It is often said that Shakespeare never wrote a funny joke in his life. It may even be true. What is certain is that the bard never write a joke remotely as funny as the one come up with by the Scottish Falsetto Sock Puppet Theatre about the negotiations between Richard III and the bloke who answered his emergency call of "a kingdom for a horse" at the battle of Bosworth Field.
     Just to be sure, I ran it past a few friends and their unanimous reaction confirmed my original impression. So, without much further ado, I now have the honour of announcing that their show does indeed feature the greatest Shakespeare-related gag of all time.
     Not that their show isn't packed with loads more. It is. It's just that this one is bloody hilarious and it alone is worth the price of admission from now until the end of history.
In fact, I've just told it to myself again and... give me a moment....
     Go see the show for yourself and tell me I'm wrong. If you do not laugh out loud a lot I'll eat my shorts.


The graph is a little deceptive. It shows our settlement for every show (red line) and the average of those (green line), and currently has a gap for the Brighton Fringe shows, for which we haven't been paid so don't know what we made yet. Also still to come are the two Camden Fringe shows in August. But what it's not showing is the actual profit for each show. Obviously a show like The Rondo in Bath (which is that big spike you can see to the left) is a clear winner all round, our settlement far exceeding the guarantee, and the travel costs being negligible. But the spike to the right is Aberdeen Uni, which includes travel costs being added on as part of the settlement. And don't get me started on Inverness. When I deduct the travel and accommodation costs from the Inverness gig, which I went into plenty of detail over earlier, we have a show that only just broke even.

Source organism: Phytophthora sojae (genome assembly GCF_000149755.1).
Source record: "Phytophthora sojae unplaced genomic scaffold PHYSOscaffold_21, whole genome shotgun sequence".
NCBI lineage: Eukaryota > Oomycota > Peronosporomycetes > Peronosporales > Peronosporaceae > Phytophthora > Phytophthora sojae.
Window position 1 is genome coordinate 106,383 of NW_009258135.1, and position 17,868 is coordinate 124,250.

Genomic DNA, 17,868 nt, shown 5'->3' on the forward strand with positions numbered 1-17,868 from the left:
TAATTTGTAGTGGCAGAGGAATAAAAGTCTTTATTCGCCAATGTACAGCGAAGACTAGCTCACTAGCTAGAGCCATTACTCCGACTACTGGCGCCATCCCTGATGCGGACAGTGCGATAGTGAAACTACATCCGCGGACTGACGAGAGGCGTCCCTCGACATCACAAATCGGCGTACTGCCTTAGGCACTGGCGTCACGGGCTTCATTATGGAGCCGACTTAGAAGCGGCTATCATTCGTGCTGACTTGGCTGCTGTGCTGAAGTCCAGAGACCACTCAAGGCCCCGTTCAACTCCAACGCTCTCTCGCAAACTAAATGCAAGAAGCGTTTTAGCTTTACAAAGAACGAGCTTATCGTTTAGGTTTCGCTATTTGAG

I could, were I feeling masochistic, go over these figures and deduct travel, accommodation, and Festival entry costs (eg Glasgow, Leicester, Brighton, Camden, Ludlow all had up-front costs to get the show into the brochure and/or to hire the venue, which I've not shown here). But those costs will only make a real mark on about a third of the shows (the Scottish, Irish & Festival shows), the rest being a pretty simple matter of turning up and playing, usually for a guarantee, sometimes for less, sometimes for more. Either way it's been a feel-good tour.

I'm frustrated that I've made no progress in selling the Socks to the TV, but that is entirely up to me so I'd better damn well get on with it. If you don't ask, you don't get. So what say I get in touch with the people who matter now, and invite them to our Camden shows? Stay tuned for news.


Tuesday, 11 July 2017

More Ducks, Pigs, Unicorns, Trump - comics by kids


Howard The Duck remains probably the favourite comic from my childhood, so I was delighted to have an excuse to draw him (ie copy Gene Colan's classic front cover) on this comic from my class at Norwich's Lords Mayor Day classes in the library. On the other hand, on the same day, I got to draw a Star Wars parody, which was fun, despite the fact that I am Earth's least Star Wars-y person. It's not as bad as Pink Floyd in my list of Top Ten things I hate, but it's up there.